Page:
Education: BS in Biology cum laude, Meredith College, 2007;
MSPH in Environmental Health Sciences, UNC-Chapel Hill, 2009
SFS Program: Kenya Summer 2006
Favorite SFS Memory: Listening to a lecture while perched on a vehicle at Amboseli National Park – beautiful!!
“Seeing Mt. Kilimanjaro’s glaciers connected me with climate change in a new way,” said Lauren Thie, climate change epidemiologist at the North Carolina Division of Public Health.
Lauren lived in the shadow of the great mountain while at the SFS field station in southern Kenya, with a clear view of its rapidly disappearing ice cap. She visited arid villages that rely on streams fed by the glaciers as their primary source of clean water. She learned about the human and wildlife conflicts that arise when natural resources like water are in limited supply.
It got her thinking.
She left Africa inspired to better understand how human health and well-being is affected by the rising temperatures and shifting weather patterns associated with climate change. She wanted to see how her home community in North Carolina might be affected by this global problem.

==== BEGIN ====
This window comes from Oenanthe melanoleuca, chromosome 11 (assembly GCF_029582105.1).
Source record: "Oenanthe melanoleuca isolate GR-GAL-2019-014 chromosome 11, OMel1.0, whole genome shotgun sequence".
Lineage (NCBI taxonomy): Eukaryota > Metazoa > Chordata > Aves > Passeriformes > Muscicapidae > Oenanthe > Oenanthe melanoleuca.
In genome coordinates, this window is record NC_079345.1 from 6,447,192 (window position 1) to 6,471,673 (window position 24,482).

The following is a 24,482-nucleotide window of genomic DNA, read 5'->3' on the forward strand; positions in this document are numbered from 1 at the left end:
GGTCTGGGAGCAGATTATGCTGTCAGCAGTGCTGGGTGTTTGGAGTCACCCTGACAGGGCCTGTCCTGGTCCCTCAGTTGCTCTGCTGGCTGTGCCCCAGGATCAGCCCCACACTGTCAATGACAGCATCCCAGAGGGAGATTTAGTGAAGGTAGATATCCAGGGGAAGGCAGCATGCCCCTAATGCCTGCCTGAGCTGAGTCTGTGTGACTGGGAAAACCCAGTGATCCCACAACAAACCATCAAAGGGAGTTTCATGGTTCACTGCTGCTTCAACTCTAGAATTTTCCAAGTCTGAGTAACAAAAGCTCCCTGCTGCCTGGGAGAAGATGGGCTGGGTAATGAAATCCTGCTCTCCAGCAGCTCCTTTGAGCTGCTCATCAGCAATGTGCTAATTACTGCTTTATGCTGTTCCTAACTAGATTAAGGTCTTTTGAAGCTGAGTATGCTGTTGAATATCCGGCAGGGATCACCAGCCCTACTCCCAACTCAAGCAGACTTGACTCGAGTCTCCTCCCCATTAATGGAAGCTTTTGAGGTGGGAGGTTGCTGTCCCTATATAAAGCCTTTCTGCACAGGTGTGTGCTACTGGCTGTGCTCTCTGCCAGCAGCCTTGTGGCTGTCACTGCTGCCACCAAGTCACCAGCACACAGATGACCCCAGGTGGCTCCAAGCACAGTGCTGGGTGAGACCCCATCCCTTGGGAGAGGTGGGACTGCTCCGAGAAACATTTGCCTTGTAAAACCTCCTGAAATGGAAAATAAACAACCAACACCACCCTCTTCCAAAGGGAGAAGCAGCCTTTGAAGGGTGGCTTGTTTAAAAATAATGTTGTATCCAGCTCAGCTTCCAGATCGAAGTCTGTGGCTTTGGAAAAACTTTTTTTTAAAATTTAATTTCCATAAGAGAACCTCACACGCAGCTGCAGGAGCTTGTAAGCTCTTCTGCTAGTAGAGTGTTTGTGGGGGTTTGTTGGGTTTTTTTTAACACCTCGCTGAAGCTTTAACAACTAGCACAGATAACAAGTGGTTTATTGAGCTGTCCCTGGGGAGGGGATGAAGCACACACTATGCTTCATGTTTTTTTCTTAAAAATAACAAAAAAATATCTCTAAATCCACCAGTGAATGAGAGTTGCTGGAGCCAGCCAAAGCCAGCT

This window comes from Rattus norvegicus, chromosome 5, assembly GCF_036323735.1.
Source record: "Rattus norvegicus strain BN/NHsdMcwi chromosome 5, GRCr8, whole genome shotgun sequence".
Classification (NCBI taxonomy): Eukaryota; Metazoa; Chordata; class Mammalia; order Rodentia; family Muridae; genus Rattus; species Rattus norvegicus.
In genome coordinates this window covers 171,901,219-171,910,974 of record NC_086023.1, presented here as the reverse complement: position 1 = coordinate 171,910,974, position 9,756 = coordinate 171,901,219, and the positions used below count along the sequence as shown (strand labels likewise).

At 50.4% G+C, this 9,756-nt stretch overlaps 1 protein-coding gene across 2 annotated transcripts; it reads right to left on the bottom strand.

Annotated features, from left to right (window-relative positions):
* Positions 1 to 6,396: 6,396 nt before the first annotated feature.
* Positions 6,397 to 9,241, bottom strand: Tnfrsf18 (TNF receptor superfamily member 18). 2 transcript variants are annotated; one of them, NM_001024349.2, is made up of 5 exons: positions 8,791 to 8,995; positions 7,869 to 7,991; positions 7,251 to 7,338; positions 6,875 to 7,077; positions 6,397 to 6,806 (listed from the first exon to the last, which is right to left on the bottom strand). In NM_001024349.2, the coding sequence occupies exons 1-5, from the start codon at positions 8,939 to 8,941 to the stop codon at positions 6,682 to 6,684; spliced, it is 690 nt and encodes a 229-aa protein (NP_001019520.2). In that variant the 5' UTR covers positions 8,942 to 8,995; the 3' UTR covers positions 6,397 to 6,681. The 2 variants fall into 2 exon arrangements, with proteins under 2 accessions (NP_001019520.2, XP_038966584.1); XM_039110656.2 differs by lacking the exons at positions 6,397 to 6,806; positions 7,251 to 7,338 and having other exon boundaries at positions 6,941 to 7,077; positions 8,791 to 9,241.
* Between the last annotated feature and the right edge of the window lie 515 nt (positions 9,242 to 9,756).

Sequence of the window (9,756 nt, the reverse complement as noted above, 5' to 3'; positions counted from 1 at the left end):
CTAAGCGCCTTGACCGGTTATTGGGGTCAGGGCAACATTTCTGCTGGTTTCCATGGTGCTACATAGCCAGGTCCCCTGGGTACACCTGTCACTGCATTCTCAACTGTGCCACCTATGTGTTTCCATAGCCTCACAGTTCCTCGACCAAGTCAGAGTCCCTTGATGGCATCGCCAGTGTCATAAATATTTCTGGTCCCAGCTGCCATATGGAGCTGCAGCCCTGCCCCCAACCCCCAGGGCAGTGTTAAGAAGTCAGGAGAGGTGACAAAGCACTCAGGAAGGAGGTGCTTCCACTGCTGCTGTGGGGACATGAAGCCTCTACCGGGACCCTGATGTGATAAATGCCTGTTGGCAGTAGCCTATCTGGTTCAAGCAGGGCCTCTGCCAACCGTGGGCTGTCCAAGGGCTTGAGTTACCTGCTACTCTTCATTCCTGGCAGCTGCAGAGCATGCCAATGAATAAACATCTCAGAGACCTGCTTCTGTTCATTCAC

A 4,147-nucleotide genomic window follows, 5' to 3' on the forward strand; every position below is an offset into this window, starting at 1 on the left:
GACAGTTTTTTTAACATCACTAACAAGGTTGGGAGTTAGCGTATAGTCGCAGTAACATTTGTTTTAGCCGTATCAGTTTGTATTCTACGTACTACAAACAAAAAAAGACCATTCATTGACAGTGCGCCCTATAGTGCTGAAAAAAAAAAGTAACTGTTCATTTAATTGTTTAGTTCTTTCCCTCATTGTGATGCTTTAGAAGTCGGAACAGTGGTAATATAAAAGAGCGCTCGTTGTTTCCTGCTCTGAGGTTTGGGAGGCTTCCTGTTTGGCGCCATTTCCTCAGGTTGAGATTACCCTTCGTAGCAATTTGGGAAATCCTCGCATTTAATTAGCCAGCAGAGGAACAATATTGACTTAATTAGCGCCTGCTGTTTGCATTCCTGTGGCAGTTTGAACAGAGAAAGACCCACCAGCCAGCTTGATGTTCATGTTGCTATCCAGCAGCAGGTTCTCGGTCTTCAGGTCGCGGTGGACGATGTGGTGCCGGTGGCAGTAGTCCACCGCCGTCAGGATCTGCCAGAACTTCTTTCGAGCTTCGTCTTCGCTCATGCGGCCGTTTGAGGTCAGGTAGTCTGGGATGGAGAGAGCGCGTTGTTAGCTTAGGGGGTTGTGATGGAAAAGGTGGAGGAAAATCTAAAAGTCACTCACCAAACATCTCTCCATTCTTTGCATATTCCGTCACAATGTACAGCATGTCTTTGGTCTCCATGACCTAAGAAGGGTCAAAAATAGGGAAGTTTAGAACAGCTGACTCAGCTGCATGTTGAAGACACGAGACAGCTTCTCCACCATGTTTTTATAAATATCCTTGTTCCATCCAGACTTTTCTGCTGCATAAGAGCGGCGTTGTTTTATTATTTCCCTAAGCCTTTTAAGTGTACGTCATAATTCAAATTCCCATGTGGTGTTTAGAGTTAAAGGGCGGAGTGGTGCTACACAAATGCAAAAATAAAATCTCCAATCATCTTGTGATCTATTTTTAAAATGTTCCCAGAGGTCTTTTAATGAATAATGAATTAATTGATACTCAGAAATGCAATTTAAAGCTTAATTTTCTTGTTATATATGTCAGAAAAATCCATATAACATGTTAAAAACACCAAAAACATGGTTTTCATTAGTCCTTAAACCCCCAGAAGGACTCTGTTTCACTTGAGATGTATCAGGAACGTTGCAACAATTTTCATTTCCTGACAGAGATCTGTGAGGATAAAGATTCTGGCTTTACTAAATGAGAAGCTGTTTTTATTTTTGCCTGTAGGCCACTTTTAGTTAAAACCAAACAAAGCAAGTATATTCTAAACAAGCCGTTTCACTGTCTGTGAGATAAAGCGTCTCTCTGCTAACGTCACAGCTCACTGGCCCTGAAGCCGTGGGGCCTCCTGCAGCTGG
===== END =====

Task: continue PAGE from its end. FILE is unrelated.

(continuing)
After graduating from Meredith College cum laude with a bachelor of science in biology, she pursued graduate studies at the University of North Carolina at Chapel Hill, receiving her master of science in public health in 2009. She now works for the State of North Carolina, researching the local and regional health impacts of climate change.
“It is anticipated that the largest vulnerability to climate change in the US will play out in the next 10 to 20 years, and it is my job to anticipate those vulnerabilities in North Carolina and plan how to address them,” she said.
One such area of concern is increasingly hot and humid summers. Lauren and her team collected heat-related illness and death data for North Carolina between the years of 2000 and 2010. “We find the highest number of heat-related emergency department visits is among relatively healthy males between the ages of 19 and 44. In addition, we see the majority of emergency department visits occur at temperatures not classified as 'heat waves'. These findings have shifted our thinking about vulnerability and prevention.”